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J Biol Chem. 2016 Mar 4;291(10):5439-51. doi: 10.1074/jbc.M115.706093. Epub 2016 Jan 11.

An Evaluation of the Crystal Structure of C-terminal Truncated Apolipoprotein A-I in Solution Reveals Structural Dynamics Related to Lipid Binding.

Author information

1
From the Department of Pathology and Laboratory Medicine, University of Cincinnati, Cincinnati, Ohio 45237.
2
the Department of Molecular Genetics, Biochemistry and Microbiology, University of Cincinnati, Cincinnati, Ohio 45237.
3
the Department of Medicine and Atherosclerosis Research Unit, University of Alabama at Birmingham, Birmingham, Alabama 35294.
4
the Laboratory for Proteomics and Protein Engineering, Carlos Chagas Institute, Fiocruz, Paraná, Brazil 81350-010, and.
5
the Dalton Mass Spectrometry Laboratory, University of Campinas, São Paulo 13083-970, Brazil.
6
the Department of Molecular Genetics, Biochemistry and Microbiology, University of Cincinnati, Cincinnati, Ohio 45237, Tom.Thompson@uc.edu.
7
From the Department of Pathology and Laboratory Medicine, University of Cincinnati, Cincinnati, Ohio 45237, Sean.Davidson@UC.edu.

Abstract

Apolipoprotein (apo) A-I mediates many of the anti-atherogenic functions attributed to high density lipoprotein. Unfortunately, efforts toward a high resolution structure of full-length apoA-I have not been fruitful, although there have been successes with deletion mutants. Recently, a C-terminal truncation (apoA-I(Δ185-243)) was crystallized as a dimer. The structure showed two helical bundles connected by a long, curved pair of swapped helical domains. To compare this structure to that existing under solution conditions, we applied small angle x-ray scattering and isotope-assisted chemical cross-linking to apoA-I(Δ185-243) in its dimeric and monomeric forms. For the dimer, we found evidence for the shared domains and aspects of the N-terminal bundles, but not the molecular curvature seen in the crystal. We also found that the N-terminal bundles equilibrate between open and closed states. Interestingly, this movement is one of the transitions proposed during lipid binding. The monomer was consistent with a model in which the long shared helix doubles back onto the helical bundle. Combined with the crystal structure, these data offer an important starting point to understand the molecular details of high density lipoprotein biogenesis.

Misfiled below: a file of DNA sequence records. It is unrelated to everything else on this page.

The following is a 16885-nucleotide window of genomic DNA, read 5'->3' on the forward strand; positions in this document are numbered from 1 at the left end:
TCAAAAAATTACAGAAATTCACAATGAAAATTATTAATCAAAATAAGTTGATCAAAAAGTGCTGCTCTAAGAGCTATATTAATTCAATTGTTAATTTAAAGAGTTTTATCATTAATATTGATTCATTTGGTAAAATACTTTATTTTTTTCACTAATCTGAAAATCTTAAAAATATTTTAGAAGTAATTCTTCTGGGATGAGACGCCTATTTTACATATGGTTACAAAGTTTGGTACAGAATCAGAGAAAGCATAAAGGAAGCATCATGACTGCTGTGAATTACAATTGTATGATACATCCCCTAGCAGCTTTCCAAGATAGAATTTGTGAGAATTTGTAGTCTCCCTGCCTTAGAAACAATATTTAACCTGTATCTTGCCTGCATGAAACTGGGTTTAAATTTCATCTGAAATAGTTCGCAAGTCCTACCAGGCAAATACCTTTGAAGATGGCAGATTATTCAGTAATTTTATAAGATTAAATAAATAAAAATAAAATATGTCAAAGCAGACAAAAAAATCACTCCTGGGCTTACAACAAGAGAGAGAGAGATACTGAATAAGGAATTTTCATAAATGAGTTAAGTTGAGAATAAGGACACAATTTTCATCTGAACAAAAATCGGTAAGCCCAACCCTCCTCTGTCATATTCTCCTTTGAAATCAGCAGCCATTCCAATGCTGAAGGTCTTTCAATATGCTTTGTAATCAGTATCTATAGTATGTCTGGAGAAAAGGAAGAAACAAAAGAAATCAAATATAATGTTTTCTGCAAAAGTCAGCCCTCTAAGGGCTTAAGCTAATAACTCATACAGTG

KEYWORDS:

apolipoprotein; mass spectrometry (MS); oligomerization; small-angle x-ray scattering (SAXS); structural biology; structural model

PMID:
26755744
PMCID:
PMC4777873
DOI:
10.1074/jbc.M115.706093
[Indexed for MEDLINE]
Free PMC Article

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